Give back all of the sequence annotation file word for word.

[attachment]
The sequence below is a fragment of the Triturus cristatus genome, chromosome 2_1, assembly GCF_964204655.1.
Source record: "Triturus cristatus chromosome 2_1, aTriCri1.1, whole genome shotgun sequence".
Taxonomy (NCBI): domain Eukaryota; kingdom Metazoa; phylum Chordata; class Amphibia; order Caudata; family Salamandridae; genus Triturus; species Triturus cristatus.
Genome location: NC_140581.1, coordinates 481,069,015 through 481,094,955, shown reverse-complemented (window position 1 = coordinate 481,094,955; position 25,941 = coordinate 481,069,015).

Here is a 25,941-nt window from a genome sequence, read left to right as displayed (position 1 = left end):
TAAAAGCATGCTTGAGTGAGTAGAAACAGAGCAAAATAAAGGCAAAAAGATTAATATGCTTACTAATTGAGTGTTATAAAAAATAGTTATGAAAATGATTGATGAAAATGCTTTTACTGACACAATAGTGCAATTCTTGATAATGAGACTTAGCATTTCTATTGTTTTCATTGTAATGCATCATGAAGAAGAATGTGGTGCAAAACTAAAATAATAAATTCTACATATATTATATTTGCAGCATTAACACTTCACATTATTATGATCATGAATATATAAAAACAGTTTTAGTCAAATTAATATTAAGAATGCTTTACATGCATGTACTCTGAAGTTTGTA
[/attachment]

The sequence below is a fragment of the Triturus cristatus genome, chromosome 2_1, assembly GCF_964204655.1.
Source record: "Triturus cristatus chromosome 2_1, aTriCri1.1, whole genome shotgun sequence".
Taxonomy (NCBI): domain Eukaryota; kingdom Metazoa; phylum Chordata; class Amphibia; order Caudata; family Salamandridae; genus Triturus; species Triturus cristatus.
Genome location: NC_140581.1, coordinates 481,069,015 through 481,094,955, shown reverse-complemented (window position 1 = coordinate 481,094,955; position 25,941 = coordinate 481,069,015).

Here is a 25,941-nt window from a genome sequence, read left to right as displayed (position 1 = left end):
TAAAAGCATGCTTGAGTGAGTAGAAACAGAGCAAAATAAAGGCAAAAAGATTAATATGCTTACTAATTGAGTGTTATAAAAAATAGTTATGAAAATGATTGATGAAAATGCTTTTACTGACACAATAGTGCAATTCTTGATAATGAGACTTAGCATTTCTATTGTTTTCATTGTAATGCATCATGAAGAAGAATGTGGTGCAAAACTAAAATAATAAATTCTACATATATTATATTTGCAGCATTAACACTTCACATTATTATGATCATGAATATATAAAAACAGTTTTAGTCAAATTAATATTAAGAATGCTTTACATGCATGTACTCTGAAGTTTGTA